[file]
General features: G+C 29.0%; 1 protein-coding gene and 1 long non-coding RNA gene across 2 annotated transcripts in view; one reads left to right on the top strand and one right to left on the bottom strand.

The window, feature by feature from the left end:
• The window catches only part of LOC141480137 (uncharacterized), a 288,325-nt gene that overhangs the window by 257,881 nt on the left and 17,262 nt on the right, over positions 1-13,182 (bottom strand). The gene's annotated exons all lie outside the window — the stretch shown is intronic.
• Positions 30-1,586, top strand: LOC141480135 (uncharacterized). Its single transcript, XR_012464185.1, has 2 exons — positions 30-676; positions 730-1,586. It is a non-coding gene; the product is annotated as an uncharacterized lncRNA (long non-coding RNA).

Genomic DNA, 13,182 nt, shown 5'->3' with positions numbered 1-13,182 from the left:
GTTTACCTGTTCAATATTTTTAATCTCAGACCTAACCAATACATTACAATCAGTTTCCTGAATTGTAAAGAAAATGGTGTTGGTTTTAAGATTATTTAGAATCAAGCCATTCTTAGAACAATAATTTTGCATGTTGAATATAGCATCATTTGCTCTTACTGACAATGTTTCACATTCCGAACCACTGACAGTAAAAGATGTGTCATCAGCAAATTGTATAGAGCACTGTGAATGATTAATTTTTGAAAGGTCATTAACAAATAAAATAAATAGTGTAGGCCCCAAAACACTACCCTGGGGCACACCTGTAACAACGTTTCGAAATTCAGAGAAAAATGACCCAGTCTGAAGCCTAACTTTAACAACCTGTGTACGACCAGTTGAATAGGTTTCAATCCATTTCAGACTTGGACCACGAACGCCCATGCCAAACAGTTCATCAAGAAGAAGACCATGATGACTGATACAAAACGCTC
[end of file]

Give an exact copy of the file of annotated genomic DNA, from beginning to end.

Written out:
General features: G+C 29.0%; 1 protein-coding gene and 1 long non-coding RNA gene across 2 annotated transcripts in view; one reads left to right on the top strand and one right to left on the bottom strand.

The window, feature by feature from the left end:
• The window catches only part of LOC141480137 (uncharacterized), a 288,325-nt gene that overhangs the window by 257,881 nt on the left and 17,262 nt on the right, over positions 1-13,182 (bottom strand). The gene's annotated exons all lie outside the window — the stretch shown is intronic.
• Positions 30-1,586, top strand: LOC141480135 (uncharacterized). Its single transcript, XR_012464185.1, has 2 exons — positions 30-676; positions 730-1,586. It is a non-coding gene; the product is annotated as an uncharacterized lncRNA (long non-coding RNA).

Genomic DNA, 13,182 nt, shown 5'->3' with positions numbered 1-13,182 from the left:
GTTTACCTGTTCAATATTTTTAATCTCAGACCTAACCAATACATTACAATCAGTTTCCTGAATTGTAAAGAAAATGGTGTTGGTTTTAAGATTATTTAGAATCAAGCCATTCTTAGAACAATAATTTTGCATGTTGAATATAGCATCATTTGCTCTTACTGACAATGTTTCACATTCCGAACCACTGACAGTAAAAGATGTGTCATCAGCAAATTGTATAGAGCACTGTGAATGATTAATTTTTGAAAGGTCATTAACAAATAAAATAAATAGTGTAGGCCCCAAAACACTACCCTGGGGCACACCTGTAACAACGTTTCGAAATTCAGAGAAAAATGACCCAGTCTGAAGCCTAACTTTAACAACCTGTGTACGACCAGTTGAATAGGTTTCAATCCATTTCAGACTTGGACCACGAACGCCCATGCCAAACAGTTCATCAAGAAGAAGACCATGATGACTGATACAAAACGCTC